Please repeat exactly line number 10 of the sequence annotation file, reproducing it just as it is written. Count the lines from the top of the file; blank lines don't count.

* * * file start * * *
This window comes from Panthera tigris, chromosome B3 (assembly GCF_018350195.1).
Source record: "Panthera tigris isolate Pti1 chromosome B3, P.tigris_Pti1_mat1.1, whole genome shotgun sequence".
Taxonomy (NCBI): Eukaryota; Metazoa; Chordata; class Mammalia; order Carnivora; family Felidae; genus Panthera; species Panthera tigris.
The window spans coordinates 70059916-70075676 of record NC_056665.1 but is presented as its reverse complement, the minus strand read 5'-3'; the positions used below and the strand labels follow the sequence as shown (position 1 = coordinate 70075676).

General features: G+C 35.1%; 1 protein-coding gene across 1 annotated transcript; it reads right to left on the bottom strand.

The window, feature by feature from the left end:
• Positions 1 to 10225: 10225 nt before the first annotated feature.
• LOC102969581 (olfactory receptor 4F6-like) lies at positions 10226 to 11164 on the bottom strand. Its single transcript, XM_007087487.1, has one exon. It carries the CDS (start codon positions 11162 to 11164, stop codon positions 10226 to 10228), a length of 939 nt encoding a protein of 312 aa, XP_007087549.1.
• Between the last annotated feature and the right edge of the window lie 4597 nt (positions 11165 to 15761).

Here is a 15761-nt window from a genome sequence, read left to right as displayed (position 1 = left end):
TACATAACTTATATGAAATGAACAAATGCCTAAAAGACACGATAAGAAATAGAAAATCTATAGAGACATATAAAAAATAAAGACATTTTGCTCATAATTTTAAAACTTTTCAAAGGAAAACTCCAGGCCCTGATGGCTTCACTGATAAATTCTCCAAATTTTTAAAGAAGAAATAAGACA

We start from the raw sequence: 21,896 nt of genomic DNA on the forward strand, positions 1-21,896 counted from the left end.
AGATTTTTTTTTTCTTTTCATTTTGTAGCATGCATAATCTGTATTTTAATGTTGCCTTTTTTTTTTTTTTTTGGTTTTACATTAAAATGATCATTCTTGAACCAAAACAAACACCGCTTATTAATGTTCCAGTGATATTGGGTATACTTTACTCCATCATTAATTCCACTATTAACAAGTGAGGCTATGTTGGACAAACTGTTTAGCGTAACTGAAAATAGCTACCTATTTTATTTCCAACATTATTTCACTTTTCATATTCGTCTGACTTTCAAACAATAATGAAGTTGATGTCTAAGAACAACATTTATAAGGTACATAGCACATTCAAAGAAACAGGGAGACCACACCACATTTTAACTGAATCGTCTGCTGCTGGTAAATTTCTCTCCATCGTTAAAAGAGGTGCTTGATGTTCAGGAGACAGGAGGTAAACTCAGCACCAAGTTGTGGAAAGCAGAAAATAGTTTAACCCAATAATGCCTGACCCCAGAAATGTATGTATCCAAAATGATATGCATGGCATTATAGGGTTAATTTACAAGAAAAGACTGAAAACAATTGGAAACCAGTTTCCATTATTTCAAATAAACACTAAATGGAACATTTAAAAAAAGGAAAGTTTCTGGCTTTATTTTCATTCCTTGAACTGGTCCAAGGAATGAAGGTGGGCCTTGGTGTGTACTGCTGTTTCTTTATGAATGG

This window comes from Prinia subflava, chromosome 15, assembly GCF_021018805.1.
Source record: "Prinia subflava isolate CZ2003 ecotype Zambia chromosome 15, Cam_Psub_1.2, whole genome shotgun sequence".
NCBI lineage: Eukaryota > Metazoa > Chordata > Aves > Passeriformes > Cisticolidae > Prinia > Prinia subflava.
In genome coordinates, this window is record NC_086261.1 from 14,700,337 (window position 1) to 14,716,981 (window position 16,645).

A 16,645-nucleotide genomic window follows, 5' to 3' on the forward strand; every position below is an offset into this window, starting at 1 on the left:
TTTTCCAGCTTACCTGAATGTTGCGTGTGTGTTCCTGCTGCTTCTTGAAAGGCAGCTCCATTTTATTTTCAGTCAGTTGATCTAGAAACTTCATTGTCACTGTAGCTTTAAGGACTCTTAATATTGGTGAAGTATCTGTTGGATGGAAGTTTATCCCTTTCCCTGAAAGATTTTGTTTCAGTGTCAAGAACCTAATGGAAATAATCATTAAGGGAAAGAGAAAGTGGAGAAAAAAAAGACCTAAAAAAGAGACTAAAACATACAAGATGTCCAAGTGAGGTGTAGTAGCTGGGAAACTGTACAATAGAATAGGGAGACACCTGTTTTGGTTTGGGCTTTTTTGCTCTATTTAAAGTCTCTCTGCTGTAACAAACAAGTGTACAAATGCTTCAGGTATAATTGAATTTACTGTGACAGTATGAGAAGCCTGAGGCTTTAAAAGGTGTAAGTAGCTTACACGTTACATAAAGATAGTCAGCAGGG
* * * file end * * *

Here is a 15761-nt window from a genome sequence, read left to right as displayed (position 1 = left end):